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08 February 2022

Do not play with food

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4 min.
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Víctor Yuste Jordán - Managing Director of Foro Interalimentario

The meat industry is the fourth largest industrial sector in our country, with consolidated business groups throughout the national territory, with very good figures such as 2.32 of the total Spanish GDP, high employability, and exports of 3.2 million tons of meat, offal and processed products of all kinds in 2020. All this is supported by different livestock production models that have evolved to first class practices, professionalism, and efficiency.

We do not play with food and given the economic and social importance of the sector, we must avoid falling into the division of the sector and continue rowing all together towards the same direction, since all the production models in this country are legal, are recognized and each one, in its field, applies in the best possible way, good practices and the relevant codes.

Sowing controversy around food is not the best recipe to evolve and improve, everyone is, in the use of their freedom, be free to give their opinion and make decisions in their field of professional competence, but it requires responsibility and assume the consequences of their actions, considering that their decisions can seriously affect the livestock activity that takes place in Spain.

All initiatives and decisions in agri-food matters must be taken based on scientific rigor and science, and not on populism or subjective and personalistic criteria.

Nowadays and in our sector, the importance of communication is essential, so I encourage you to be loudspeakers, each in their field of action, to defend the agri-food sector without fissures, there are magnitudes of wealth, employment, rural development, the emptied Spain, culture, gastronomy, and human anthropology at stake.

It is not possible that we continue in this situation. Let's get our act together in a positive way and with the resilience that characterizes the sector, we will emerge strengthened, evolved, and empowered in the media.

In the omnichannel communication society, we cannot forget the care we must take in the image and messages received by the consumer, who is the target of each link in the agri-food chain and whose habits and food trends we have to satisfy. "It is up to us to go against the current, but without going out of our way, fulfilling our responsibility to guarantee the food supply to society.

The current situation of the sector is complex in terms of the challenge of sustainability (economic, social, and environmental) due to the bad and unreal image that is being transmitted. First, this sector is the most involved and interested in caring for the environment as it is its livelihood, but we must be aware that the first sustainability to be achieved is economic and for each of the links.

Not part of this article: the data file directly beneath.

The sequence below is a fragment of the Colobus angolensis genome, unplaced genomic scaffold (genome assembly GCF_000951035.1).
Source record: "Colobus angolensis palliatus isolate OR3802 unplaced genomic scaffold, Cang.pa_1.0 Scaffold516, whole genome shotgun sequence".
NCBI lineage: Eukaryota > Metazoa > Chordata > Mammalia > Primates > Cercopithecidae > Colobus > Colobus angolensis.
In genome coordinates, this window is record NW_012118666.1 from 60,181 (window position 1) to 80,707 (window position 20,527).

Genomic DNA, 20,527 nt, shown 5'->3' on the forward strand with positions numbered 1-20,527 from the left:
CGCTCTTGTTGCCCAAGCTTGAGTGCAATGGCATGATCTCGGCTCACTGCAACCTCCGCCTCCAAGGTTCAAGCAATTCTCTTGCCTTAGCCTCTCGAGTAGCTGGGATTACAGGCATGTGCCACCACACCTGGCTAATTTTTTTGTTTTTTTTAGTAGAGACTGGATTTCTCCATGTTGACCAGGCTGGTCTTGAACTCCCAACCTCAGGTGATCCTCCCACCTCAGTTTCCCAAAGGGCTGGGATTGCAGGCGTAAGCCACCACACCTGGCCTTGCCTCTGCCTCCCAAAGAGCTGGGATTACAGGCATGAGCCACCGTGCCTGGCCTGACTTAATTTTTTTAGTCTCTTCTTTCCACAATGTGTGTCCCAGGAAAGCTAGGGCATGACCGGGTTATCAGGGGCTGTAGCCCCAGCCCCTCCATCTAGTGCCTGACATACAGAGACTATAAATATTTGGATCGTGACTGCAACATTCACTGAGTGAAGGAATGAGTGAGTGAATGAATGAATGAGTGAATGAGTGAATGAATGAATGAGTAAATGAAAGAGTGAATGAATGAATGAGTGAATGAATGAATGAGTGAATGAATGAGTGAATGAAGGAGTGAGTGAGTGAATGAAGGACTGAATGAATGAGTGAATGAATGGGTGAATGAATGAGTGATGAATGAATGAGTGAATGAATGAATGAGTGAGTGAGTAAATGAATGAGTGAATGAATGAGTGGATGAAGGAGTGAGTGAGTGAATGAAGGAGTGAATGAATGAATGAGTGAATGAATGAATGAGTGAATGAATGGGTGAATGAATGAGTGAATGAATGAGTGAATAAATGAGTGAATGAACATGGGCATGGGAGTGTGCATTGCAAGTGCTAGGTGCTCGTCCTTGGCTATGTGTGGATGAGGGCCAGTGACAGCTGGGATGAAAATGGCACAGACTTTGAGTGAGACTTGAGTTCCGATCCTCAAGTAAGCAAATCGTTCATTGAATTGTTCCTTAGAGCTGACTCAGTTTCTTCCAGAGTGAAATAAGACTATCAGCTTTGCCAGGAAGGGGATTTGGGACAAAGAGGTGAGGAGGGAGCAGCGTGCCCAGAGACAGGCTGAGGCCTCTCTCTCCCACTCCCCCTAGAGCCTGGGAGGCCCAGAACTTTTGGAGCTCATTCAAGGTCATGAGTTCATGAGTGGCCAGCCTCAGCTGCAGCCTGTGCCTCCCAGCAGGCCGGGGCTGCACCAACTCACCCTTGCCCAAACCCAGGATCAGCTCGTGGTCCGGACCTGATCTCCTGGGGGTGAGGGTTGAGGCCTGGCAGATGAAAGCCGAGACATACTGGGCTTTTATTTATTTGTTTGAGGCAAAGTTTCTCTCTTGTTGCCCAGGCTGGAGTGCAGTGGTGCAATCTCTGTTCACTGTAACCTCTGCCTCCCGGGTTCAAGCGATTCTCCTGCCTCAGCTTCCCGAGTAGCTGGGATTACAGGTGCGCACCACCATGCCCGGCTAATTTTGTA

We must guarantee the economic sustainability of each of the links starting with the weakest, the primary sector, farmers, ranchers, and fishermen, because it is from them that the food that the industry transforms, and that the distribution makes available to the citizens comes from.

During the hard months of confinement in Spain, we have seen how the whole sector, working in an efficient chain, has been able to supply food, I do not want to think what would have happened if this had not been guaranteed. Without falling into autarky, perhaps we have been more aware of the importance of Spanish food sovereignty, local products, and own productions, dependent as little as possible on other countries.

Food policies and strategies, respecting the different ideologies and sensibilities, must be aligned with agricultural production policies. We should not go down different paths because confrontation and controversy will be permanent. If there is one thing the agri-food sector needs, it is tranquillity, legal certainty and to be allowed to work, applying the highest standards of food safety, environmental, competitiveness and innovation.

We have in Spain the highest and most demanding food safety standards in the world, inspectors in public health and animal and plant health that verify each one of the aspects and parameters of our productions, we have certifications in animal welfare, imposed by the sector itself and more demanding than the Spanish and European regulations, which is audited by independent bodies and, even so, we receive criticism.

Something is going wrong, we are not doing something right, but what is certain is that the agri-food sector will not tire of working, evolving, and innovating to continue producing healthy, safe and quality food.